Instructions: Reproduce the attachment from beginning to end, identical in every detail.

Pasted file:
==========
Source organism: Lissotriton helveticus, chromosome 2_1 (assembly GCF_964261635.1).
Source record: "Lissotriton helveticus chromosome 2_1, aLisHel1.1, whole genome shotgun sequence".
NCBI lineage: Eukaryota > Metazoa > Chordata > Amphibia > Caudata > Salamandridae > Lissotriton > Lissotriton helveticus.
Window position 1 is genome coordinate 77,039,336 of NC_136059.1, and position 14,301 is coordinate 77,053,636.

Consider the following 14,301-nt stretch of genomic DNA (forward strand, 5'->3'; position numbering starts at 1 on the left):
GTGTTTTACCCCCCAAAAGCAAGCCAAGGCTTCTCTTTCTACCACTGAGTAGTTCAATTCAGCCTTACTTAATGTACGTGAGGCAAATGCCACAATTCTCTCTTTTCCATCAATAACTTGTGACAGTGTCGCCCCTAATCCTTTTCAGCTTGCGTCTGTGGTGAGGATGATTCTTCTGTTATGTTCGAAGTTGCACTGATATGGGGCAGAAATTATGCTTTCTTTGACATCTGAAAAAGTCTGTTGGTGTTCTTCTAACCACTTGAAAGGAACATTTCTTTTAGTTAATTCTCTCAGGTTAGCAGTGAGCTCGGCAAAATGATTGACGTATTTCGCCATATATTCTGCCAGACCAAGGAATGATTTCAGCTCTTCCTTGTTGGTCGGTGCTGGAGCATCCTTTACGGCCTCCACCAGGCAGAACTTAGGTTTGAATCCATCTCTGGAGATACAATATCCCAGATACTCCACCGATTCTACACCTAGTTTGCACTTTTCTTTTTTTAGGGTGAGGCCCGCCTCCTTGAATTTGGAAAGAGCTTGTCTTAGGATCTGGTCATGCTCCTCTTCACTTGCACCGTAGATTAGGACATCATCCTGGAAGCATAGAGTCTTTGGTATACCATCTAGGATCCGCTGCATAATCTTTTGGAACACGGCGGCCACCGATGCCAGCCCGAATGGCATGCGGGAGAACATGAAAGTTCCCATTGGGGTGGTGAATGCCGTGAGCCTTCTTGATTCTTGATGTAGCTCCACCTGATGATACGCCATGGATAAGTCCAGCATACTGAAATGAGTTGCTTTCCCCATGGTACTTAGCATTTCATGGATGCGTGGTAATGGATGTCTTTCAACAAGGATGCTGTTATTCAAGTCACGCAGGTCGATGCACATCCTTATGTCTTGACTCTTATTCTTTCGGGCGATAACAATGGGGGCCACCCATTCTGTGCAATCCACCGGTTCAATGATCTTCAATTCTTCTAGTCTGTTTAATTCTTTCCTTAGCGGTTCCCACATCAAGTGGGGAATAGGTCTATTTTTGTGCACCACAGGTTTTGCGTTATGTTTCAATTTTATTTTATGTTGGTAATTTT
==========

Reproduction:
Source organism: Lissotriton helveticus, chromosome 2_1 (assembly GCF_964261635.1).
Source record: "Lissotriton helveticus chromosome 2_1, aLisHel1.1, whole genome shotgun sequence".
NCBI lineage: Eukaryota > Metazoa > Chordata > Amphibia > Caudata > Salamandridae > Lissotriton > Lissotriton helveticus.
Window position 1 is genome coordinate 77,039,336 of NC_136059.1, and position 14,301 is coordinate 77,053,636.

Consider the following 14,301-nt stretch of genomic DNA (forward strand, 5'->3'; position numbering starts at 1 on the left):
GTGTTTTACCCCCCAAAAGCAAGCCAAGGCTTCTCTTTCTACCACTGAGTAGTTCAATTCAGCCTTACTTAATGTACGTGAGGCAAATGCCACAATTCTCTCTTTTCCATCAATAACTTGTGACAGTGTCGCCCCTAATCCTTTTCAGCTTGCGTCTGTGGTGAGGATGATTCTTCTGTTATGTTCGAAGTTGCACTGATATGGGGCAGAAATTATGCTTTCTTTGACATCTGAAAAAGTCTGTTGGTGTTCTTCTAACCACTTGAAAGGAACATTTCTTTTAGTTAATTCTCTCAGGTTAGCAGTGAGCTCGGCAAAATGATTGACGTATTTCGCCATATATTCTGCCAGACCAAGGAATGATTTCAGCTCTTCCTTGTTGGTCGGTGCTGGAGCATCCTTTACGGCCTCCACCAGGCAGAACTTAGGTTTGAATCCATCTCTGGAGATACAATATCCCAGATACTCCACCGATTCTACACCTAGTTTGCACTTTTCTTTTTTTAGGGTGAGGCCCGCCTCCTTGAATTTGGAAAGAGCTTGTCTTAGGATCTGGTCATGCTCCTCTTCACTTGCACCGTAGATTAGGACATCATCCTGGAAGCATAGAGTCTTTGGTATACCATCTAGGATCCGCTGCATAATCTTTTGGAACACGGCGGCCACCGATGCCAGCCCGAATGGCATGCGGGAGAACATGAAAGTTCCCATTGGGGTGGTGAATGCCGTGAGCCTTCTTGATTCTTGATGTAGCTCCACCTGATGATACGCCATGGATAAGTCCAGCATACTGAAATGAGTTGCTTTCCCCATGGTACTTAGCATTTCATGGATGCGTGGTAATGGATGTCTTTCAACAAGGATGCTGTTATTCAAGTCACGCAGGTCGATGCACATCCTTATGTCTTGACTCTTATTCTTTCGGGCGATAACAATGGGGGCCACCCATTCTGTGCAATCCACCGGTTCAATGATCTTCAATTCTTCTAGTCTGTTTAATTCTTTCCTTAGCGGTTCCCACATCAAGTGGGGAATAGGTCTATTTTTGTGCACCACAGGTTTTGCGTTATGTTTCAATTTTATTTTATGTTGGTAATTTT